Walk The Walk
Building Biophilic, A Solution To Environmental Problems
One of the largest discussions in the US today is about the effect climate change is having on our world and how we as humans can help. At Serenbe, Steve Nygren was working on the solution before we understood the full scope of the problems.
“Seeing a bulldozer disrupt our rural paradise in the early 2000s made me realize urban sprawl was heading our way,” said Steve. “Developing Serenbe was a way to show how a neighborhood could – and should – be built, but it was also selfish in that I wanted to protect my family’s backyard.”
That may seem overzealous, but a recent report by the United Nations’ Intergovernmental Panel on Climate Change points out that large-scale agriculture, deforestation and industrialization has caused greenhouse gases to rise, increasingly warming the earth.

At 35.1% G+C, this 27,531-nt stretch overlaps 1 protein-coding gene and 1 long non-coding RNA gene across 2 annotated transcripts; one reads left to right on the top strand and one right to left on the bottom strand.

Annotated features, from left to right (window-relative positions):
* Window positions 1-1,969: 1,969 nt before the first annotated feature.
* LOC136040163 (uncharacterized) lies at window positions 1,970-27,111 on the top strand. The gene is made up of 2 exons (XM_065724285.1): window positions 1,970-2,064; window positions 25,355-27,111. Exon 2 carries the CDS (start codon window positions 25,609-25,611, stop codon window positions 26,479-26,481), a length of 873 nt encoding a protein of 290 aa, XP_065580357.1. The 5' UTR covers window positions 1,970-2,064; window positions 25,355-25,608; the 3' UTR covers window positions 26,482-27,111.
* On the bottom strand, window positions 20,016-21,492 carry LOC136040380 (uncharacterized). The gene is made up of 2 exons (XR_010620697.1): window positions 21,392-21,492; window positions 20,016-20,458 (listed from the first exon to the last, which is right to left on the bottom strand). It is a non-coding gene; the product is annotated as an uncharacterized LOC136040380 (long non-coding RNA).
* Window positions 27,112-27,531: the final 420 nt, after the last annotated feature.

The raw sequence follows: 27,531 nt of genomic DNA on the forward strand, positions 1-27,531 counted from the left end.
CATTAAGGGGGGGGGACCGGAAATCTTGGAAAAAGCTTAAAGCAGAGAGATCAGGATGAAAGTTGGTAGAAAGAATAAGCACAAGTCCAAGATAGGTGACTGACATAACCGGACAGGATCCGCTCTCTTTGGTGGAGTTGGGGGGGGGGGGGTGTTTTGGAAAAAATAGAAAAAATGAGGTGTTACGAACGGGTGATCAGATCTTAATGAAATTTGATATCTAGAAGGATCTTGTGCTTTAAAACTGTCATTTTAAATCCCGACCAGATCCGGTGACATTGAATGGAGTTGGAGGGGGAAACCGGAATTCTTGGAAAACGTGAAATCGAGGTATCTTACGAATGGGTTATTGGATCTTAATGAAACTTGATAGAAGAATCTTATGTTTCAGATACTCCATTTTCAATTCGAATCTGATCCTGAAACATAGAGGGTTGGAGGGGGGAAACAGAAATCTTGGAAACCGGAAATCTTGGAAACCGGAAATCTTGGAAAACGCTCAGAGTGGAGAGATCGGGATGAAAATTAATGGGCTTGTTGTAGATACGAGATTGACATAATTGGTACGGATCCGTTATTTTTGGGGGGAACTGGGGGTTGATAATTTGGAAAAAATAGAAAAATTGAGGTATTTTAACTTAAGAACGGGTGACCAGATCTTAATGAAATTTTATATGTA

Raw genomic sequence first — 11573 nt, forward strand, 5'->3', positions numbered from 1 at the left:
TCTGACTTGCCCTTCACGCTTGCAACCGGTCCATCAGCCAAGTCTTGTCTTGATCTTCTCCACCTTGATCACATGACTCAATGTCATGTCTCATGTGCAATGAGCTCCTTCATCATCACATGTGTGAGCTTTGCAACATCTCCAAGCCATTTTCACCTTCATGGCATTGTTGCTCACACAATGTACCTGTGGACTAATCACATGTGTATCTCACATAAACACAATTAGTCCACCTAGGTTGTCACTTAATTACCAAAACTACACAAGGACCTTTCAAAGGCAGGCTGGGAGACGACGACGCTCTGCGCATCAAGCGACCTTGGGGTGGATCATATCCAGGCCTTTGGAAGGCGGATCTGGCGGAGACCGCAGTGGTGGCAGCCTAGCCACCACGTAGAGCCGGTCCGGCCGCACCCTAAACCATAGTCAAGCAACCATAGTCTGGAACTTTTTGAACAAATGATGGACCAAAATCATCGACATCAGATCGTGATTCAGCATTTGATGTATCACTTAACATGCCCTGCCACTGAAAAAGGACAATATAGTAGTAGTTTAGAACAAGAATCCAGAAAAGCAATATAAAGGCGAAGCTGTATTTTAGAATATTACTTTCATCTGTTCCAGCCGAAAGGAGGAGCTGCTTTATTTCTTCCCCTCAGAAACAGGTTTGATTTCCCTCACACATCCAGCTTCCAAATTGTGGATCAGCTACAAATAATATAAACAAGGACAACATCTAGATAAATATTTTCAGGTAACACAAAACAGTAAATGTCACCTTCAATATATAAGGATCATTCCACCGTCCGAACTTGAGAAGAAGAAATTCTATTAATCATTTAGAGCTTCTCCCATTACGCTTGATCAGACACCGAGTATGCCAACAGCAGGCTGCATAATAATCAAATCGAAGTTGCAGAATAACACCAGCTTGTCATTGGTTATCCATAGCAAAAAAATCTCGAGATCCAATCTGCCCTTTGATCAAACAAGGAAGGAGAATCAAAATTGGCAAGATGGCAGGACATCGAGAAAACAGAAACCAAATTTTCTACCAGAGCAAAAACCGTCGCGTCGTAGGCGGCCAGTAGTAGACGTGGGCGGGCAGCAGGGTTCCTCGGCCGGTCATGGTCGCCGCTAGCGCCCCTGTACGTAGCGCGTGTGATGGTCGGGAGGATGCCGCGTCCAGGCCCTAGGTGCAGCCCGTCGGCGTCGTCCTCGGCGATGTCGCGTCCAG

Serenbe combats this by building densely around an organic and regenerative farm, not over-clearing trees when building those homes or structures, maintaining streams and creeks natural ways and using bioswales and creating one of the first natural wastewater treatment systems in the Southeast United States. All this rolls up into the mission to preserve of 70% of Serenbe’s – and the larger Chattahoochee Hills’ – acres of green space.
Top it off with EarthCraft certified buildings, geothermal heating and cooling and recycling and composting from households to restaurants and you have a Biophilic Model of building that Serenbe has pioneered.
“[Society] has been building places that remove us from [nature and community] for the last several decades” said Steve in a recent Fast Company article. “We’re building a place that celebrates the human connection to each other and nature”
Learn more about the Biophilic Model and movement at The Biophilic Leadership Summit, April 7, 2019. Register at biophilicsummit.com.